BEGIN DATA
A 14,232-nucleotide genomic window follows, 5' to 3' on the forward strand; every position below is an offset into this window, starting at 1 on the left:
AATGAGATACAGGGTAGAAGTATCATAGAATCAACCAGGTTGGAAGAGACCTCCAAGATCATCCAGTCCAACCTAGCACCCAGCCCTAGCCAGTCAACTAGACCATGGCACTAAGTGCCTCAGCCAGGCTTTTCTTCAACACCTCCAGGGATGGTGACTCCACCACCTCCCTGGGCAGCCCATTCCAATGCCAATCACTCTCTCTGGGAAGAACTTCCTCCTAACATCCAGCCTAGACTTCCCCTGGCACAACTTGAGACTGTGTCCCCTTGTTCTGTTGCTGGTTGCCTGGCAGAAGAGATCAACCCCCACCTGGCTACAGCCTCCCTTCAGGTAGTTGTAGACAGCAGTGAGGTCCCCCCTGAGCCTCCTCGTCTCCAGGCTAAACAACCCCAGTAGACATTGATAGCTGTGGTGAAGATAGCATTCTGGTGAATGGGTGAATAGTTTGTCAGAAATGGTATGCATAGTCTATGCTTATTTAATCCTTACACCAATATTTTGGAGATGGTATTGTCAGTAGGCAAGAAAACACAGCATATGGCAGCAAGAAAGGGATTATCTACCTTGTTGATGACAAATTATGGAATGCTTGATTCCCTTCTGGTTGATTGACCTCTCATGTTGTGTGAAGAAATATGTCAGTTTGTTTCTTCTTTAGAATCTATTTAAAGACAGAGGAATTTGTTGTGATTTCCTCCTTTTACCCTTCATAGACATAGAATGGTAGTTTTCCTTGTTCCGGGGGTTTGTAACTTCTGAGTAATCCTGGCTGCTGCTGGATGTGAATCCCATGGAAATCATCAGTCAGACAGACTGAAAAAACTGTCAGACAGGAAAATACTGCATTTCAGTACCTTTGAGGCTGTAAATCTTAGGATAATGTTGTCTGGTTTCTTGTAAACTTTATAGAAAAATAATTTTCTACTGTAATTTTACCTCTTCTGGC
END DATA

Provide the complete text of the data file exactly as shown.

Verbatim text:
A 14,232-nucleotide genomic window follows, 5' to 3' on the forward strand; every position below is an offset into this window, starting at 1 on the left:
AATGAGATACAGGGTAGAAGTATCATAGAATCAACCAGGTTGGAAGAGACCTCCAAGATCATCCAGTCCAACCTAGCACCCAGCCCTAGCCAGTCAACTAGACCATGGCACTAAGTGCCTCAGCCAGGCTTTTCTTCAACACCTCCAGGGATGGTGACTCCACCACCTCCCTGGGCAGCCCATTCCAATGCCAATCACTCTCTCTGGGAAGAACTTCCTCCTAACATCCAGCCTAGACTTCCCCTGGCACAACTTGAGACTGTGTCCCCTTGTTCTGTTGCTGGTTGCCTGGCAGAAGAGATCAACCCCCACCTGGCTACAGCCTCCCTTCAGGTAGTTGTAGACAGCAGTGAGGTCCCCCCTGAGCCTCCTCGTCTCCAGGCTAAACAACCCCAGTAGACATTGATAGCTGTGGTGAAGATAGCATTCTGGTGAATGGGTGAATAGTTTGTCAGAAATGGTATGCATAGTCTATGCTTATTTAATCCTTACACCAATATTTTGGAGATGGTATTGTCAGTAGGCAAGAAAACACAGCATATGGCAGCAAGAAAGGGATTATCTACCTTGTTGATGACAAATTATGGAATGCTTGATTCCCTTCTGGTTGATTGACCTCTCATGTTGTGTGAAGAAATATGTCAGTTTGTTTCTTCTTTAGAATCTATTTAAAGACAGAGGAATTTGTTGTGATTTCCTCCTTTTACCCTTCATAGACATAGAATGGTAGTTTTCCTTGTTCCGGGGGTTTGTAACTTCTGAGTAATCCTGGCTGCTGCTGGATGTGAATCCCATGGAAATCATCAGTCAGACAGACTGAAAAAACTGTCAGACAGGAAAATACTGCATTTCAGTACCTTTGAGGCTGTAAATCTTAGGATAATGTTGTCTGGTTTCTTGTAAACTTTATAGAAAAATAATTTTCTACTGTAATTTTACCTCTTCTGGC